We have found that, for absorbent products such as tampons, even higher absorbencies can be achieved by adapting the process to give a slower rate of filament regeneration. The regeneration rate can be slowed down by altering one or more or the spinning conditions, for example by decreasing the acid level and/or increasing the sulphate level. Alternatively, or in addition, the viscose can be modified by a viscose modifier which is usually added to the viscose prior to spinning. Any of the commonly available viscose modifiers may be employed, examples being polyalcohols, soluble dithiocarbonates, soluble aliphatic and alicyclic amines, oxyethanols and quinoline. Polyglycols are preferred, especially PEG-1500 (polyethylene glycol where 1500 indicates the average molecular weight of the chain).
After spinning, the filaments are stretched, and then preferably cut into staple lengths, washed and dried using conventional techniques to give staple fibre.
The low decitex, multi-limbed filaments in staple fibre form can be used in a wide range of textile and other applications which take advantage of the fibre's high absorbency, bulk, cover and/or cotton-like handle. These applications include, for example, tampons, swabs and waddings, woven fabrics, knitted fabrics and non-woven fabrics. Non-woven fabrics can be produced by, for example, latex bonding, powder bonding, thermal bonding or hydroentanglement. The fibre is especially useful for tampons and similar products because the fibre has the combined advantages of high absorbency and satisfactory compresssional stability. In general, tampons are manufactured in one of two forms; longitudinally expanding or radially expanding. For either type the absorbency of the tampon is linked to its stability, in that any modification made to the tampon fibre to increase its absorbency generally has the effect of decreasing its stability. A tampon formed from fibre according to the invention has the advantage that it can be manufactured to have an acceptable stability together with high absorbency.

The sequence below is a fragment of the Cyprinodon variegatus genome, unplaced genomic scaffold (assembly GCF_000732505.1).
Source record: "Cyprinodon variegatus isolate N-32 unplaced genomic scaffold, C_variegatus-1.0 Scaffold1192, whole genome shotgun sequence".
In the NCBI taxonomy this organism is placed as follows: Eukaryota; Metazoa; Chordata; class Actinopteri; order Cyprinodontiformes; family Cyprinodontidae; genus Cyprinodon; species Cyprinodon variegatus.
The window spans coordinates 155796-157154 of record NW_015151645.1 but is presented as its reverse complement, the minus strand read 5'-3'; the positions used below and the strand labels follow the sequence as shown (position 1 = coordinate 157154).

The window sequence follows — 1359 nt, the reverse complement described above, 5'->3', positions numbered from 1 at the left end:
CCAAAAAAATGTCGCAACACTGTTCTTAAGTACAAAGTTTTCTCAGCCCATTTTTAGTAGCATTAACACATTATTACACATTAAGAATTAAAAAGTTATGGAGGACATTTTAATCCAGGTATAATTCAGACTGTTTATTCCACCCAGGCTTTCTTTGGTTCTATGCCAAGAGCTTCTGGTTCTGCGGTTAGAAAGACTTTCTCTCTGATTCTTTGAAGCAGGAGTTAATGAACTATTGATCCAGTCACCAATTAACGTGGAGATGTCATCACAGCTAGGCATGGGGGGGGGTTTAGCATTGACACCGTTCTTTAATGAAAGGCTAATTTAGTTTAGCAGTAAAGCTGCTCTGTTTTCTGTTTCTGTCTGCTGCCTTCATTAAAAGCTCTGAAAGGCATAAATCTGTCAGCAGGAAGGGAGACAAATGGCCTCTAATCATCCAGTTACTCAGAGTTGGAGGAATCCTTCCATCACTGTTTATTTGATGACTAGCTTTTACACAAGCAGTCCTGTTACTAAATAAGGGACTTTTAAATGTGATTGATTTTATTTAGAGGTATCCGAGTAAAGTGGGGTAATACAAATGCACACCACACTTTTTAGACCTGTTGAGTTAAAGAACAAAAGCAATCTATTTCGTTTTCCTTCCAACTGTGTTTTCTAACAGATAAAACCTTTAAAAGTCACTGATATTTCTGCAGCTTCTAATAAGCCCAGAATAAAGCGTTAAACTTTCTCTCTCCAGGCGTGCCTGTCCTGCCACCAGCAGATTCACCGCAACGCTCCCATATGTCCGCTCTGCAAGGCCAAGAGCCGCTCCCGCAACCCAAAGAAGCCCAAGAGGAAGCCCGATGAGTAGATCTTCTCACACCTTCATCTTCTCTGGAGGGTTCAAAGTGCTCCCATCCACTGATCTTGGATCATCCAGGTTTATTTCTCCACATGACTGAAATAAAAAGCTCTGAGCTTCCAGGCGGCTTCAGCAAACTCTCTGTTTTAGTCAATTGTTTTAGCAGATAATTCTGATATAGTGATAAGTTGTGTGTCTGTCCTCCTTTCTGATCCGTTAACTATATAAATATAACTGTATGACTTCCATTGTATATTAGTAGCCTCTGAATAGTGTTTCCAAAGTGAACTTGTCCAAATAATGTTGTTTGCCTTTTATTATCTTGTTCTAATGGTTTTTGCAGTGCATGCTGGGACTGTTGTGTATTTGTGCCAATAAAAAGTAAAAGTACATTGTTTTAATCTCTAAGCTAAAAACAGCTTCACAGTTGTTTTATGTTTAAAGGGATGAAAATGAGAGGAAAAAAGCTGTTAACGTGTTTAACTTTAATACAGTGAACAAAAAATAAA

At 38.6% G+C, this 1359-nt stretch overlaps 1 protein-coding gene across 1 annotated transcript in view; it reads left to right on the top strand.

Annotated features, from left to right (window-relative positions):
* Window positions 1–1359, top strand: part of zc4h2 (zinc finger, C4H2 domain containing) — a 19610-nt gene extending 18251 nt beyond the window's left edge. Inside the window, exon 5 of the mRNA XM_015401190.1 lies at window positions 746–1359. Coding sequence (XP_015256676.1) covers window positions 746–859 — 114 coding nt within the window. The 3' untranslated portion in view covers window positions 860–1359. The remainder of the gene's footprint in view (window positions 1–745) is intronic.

Thus a longitudinally expanding tampon formed from fibre according to the invention can be manufactured to have a stability of approximately 15 mm as measured by the ‘expansion test’ as hereinafter defined, and an absorbency of at least 4.3 grams 1% saline solution per gram of fibre, and often at least 4.5 g/g and up to about 5.5 g/g, as measured by a ‘modified Syngina’ test as hereinafter defined.
Likewise, a radially expanding tampon formed from fibre according to the invention can be manufactured to have a stability of at least 3.2 decaNewtons,(daN), often 3.8 daN or more, e.g. up to about 8.0 daN, as measured by the ‘crush test’ as hereinafter defined, and an absorbency of at least 4.5 g/g, often at least 5.0 g/g and up to about 6.0 g/g, as measured by a ‘modified Syngina’ test as hereinafter defined.
In addition tampons having a higher stability can be formed from fibre according to the invention. Thus, longitudinally expanding tampons can be manufactured that have a stability of 10 mm or less, and radially expanding tampons can be manufactured having a stability of 5.0 daN or more.
Products formed from the fibre may contain solely fibre according to the invention or may be blended with other fibres. These other fibres may be cellulosic fibres, such as standard viscose or cotton, or non-cellulosic such as polyester. In addition, the fibre of the invention may be incorporated in a product in only one cross-sectional shape, for example solely Y-shaped, or, alternatively, two or more different cross-sectional shapes can be used.
The invention is illustrated by the following Examples and with reference to the accompanying drawings in which:
FIGS. 1, 6 and 8 are diagrammatic representations of extrusion holes used for spinning filaments according to the invention;
FIGS. 2, 3, 5, 7 and 9 are reproductions of photographs of filament cross-sections; and
FIG. 4 shows the measurements taken to determine the aspect ratio of a filament limb.